Sunday, September 27, 2009

"Law schools fail to fulfill role

"Why has the success rate for the new bar examination been lower than expected since it was introduced in 2006?

"One reason cited is the excessive number of law schools. Only graduates of these schools are entitled to take the new bar exam held in May every year. The bar exam is designed for students who have completed two-year or three-year courses at law schools established since 2004.

"The new exam for graduates of a two-year course after completing an undergraduate law course started in 2006, while the exam for those who complete three-year courses at law schools after earning a non-law undergraduate degree or accumulating significant work experience started in 2007.

"The conventional bar exam, for which the success rate is as low as 3 percent, will continue until 2010.

"Successful candidates in this year's exam totaled 2,043, marking the first year-on-year decrease. The success rate stood at 27.64 percent.

"The results disappointed the Justice Ministry, which hoped 70 percent to 80 percent of law school graduates would pass the exam every year after receiving enriched education at law schools.

"Some examinees have decried the new bar exam system linked to law schools as "fraud by the state."

""What has become of the ideal of bringing a wide spectrum of people into the judicial world?" asked a 26-year-old man from Aichi Prefecture on Sept. 10 when exam results were announced. He was shocked by the low success rate.

"It was his second unsuccessful attempt to pass the test. Those who fail three times in five years are disqualified from further attempts to pass the exam, so he has only one chance left.

"He studied art at university. Knowing that the judicial world was seeking to recruit a wide variety of people, he studied for an entrance exam to enter the three-year course of a law school that accepts graduates of departments other than that of law. He could not spare the time to do part-time jobs to help cover school fees because he had to study hard, so he took out a student loan on which he still owes about 7 million yen.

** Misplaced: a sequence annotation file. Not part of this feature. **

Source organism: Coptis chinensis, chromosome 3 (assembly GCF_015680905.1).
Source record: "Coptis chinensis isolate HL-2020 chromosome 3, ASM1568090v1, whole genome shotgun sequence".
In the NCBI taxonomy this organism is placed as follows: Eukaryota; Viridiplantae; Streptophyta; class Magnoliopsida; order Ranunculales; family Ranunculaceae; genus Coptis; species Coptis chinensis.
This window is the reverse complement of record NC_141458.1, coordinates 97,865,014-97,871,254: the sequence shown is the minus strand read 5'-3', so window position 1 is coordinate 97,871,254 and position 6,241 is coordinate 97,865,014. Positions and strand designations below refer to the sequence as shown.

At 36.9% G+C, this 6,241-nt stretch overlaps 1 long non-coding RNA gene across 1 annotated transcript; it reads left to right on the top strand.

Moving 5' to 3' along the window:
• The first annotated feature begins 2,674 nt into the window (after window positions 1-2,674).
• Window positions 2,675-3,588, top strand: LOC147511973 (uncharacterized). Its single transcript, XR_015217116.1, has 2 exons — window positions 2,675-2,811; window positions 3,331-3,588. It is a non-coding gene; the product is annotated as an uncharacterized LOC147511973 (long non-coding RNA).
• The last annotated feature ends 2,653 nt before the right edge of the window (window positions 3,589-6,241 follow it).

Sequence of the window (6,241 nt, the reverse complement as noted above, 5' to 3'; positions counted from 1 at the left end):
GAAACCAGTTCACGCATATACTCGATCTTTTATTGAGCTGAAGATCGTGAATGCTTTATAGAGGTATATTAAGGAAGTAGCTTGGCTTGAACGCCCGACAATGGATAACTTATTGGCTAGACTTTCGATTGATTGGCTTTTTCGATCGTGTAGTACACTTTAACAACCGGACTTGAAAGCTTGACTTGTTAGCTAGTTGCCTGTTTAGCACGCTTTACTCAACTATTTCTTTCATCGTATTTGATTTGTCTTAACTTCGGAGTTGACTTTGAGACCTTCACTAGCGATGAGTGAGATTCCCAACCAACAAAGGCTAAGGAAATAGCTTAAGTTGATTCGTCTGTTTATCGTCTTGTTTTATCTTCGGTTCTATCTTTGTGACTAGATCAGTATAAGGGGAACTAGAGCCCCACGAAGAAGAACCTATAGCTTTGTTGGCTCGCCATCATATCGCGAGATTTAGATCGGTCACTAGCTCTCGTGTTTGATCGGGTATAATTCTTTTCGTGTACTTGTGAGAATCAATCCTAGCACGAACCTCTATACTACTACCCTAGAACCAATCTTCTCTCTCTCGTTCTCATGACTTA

""If I fail the exam next time, I'm not sure whether I can find another career to pursue," he said.

"A professor of a law school in the Chugoku region, whose student in his 30s failed the bar exam for the third time this year, said: "Due to the recession and his age, it's very difficult for him to find a job. We'll help him, but if the number of students in similar situations increases we can't afford to support them."

"A senior Justice Ministry official attributed the low success rate "to an excessive number of law schools accepting too many students."

"The new bar exam was introduced as part of a judicial reform aimed at increasing the number of lawyers and other legal practitioners with a broader range of experience. The ministry set a goal of increasing the annual number of successful examinees to 3,000 by around 2010.

"Unlike the conventional bar exam that was said to require cramming, the new bar exam gives priority to thinking ability. The law schools are asked to educate their students to the point at which 70 percent to 80 percent of their graduates can pass the new bar exam.

"Initially, the ideal number of law schools was set at 20 to 30. However, as many as 74 law schools were established with the fixed number of students ballooning to about 5,800.

"The number of persons disqualified from sitting the new bar exam after failing this year was 571. "Producing a great number of people every year who cannot find jobs easily is a real social problem," one person said.

"The Central Council for Education, an advisory panel to the education minister, held a special committee meeting on law schools on Sept. 14 to discuss this year's bar exam results. With the success rate for examinees who attended law schools without an undergraduate law degree being about 20 percentage points lower than for those who attended law schools with an undergraduate law diploma, many panelists questioned whether the standards for passing the examinees sufficiently accommodate people who do not have undergraduate law degrees.

"But the Justice Ministry, which has jurisdiction over bar exams, said, "It's impossible to set different pass standards for examinees who have or don't have law degrees."

"Even in the case of exams for judicial apprentices to take before becoming legal practitioners, the number of unsuccessful examinees has been increasing. Answers by one unsuccessful examinee from a law school included one that indicated the examinee did not even understand the principle of the presumption of innocence. This calls into question the quality of education provided at law schools.

"Given the low success rates for the new bar exams, the number of people aspiring to become legal practitioners has already dropped. The ratio of the number of entrance examinees to the fixed number of students has fallen below 2:1.

"Due to the reduced rate, law schools eventually decided to reduce the fixed number of students. The number of students to be enrolled next year is expected to stand at about 4,900.

"Prof. Setsuo Miyazawa at the Graduate Law School of Aoyama Gakuin University said: "Cuts in the fixed number of students are still inadequate. If the situation is left as it is, the number of people aspiring to become legal practitioners is expected to decrease further. If more and more people who do not have law degrees shy away from the judicial world, it will be impossible to foster legal practitioners with a wide variety of backgrounds.""

By Aki Nakamura, Yomiuri Shimbun (9/26/2009), Link to article (last visited 9/27/2009)

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